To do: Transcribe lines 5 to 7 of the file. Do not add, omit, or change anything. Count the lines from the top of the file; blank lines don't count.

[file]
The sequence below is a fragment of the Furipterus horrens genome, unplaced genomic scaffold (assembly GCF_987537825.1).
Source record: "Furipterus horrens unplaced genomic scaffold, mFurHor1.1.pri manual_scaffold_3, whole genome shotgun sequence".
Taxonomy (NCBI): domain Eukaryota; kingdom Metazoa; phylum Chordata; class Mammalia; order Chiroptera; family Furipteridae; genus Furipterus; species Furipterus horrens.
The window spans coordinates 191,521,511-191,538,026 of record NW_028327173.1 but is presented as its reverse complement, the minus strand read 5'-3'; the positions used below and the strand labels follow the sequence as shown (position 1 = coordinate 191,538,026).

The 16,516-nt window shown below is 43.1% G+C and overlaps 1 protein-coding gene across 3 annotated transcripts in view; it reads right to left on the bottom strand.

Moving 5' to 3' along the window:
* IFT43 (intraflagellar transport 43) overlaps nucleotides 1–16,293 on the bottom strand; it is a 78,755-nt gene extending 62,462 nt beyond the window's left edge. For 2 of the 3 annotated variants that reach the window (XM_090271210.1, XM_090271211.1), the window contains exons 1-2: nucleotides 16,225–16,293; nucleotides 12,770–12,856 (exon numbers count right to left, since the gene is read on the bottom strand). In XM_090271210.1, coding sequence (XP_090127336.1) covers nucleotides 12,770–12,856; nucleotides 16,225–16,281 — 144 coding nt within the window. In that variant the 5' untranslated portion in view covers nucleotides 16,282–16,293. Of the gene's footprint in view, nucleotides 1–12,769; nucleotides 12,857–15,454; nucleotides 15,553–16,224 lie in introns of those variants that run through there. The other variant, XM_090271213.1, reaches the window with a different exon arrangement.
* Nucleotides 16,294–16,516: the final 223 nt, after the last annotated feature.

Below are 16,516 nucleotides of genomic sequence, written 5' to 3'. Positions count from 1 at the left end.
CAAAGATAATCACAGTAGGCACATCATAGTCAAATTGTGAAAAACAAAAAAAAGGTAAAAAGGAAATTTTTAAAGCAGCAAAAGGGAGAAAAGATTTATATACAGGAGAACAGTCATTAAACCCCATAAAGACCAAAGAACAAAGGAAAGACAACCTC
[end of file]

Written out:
The 16,516-nt window shown below is 43.1% G+C and overlaps 1 protein-coding gene across 3 annotated transcripts in view; it reads right to left on the bottom strand.

Moving 5' to 3' along the window:
* IFT43 (intraflagellar transport 43) overlaps nucleotides 1–16,293 on the bottom strand; it is a 78,755-nt gene extending 62,462 nt beyond the window's left edge. For 2 of the 3 annotated variants that reach the window (XM_090271210.1, XM_090271211.1), the window contains exons 1-2: nucleotides 16,225–16,293; nucleotides 12,770–12,856 (exon numbers count right to left, since the gene is read on the bottom strand). In XM_090271210.1, coding sequence (XP_090127336.1) covers nucleotides 12,770–12,856; nucleotides 16,225–16,281 — 144 coding nt within the window. In that variant the 5' untranslated portion in view covers nucleotides 16,282–16,293. Of the gene's footprint in view, nucleotides 1–12,769; nucleotides 12,857–15,454; nucleotides 15,553–16,224 lie in introns of those variants that run through there. The other variant, XM_090271213.1, reaches the window with a different exon arrangement.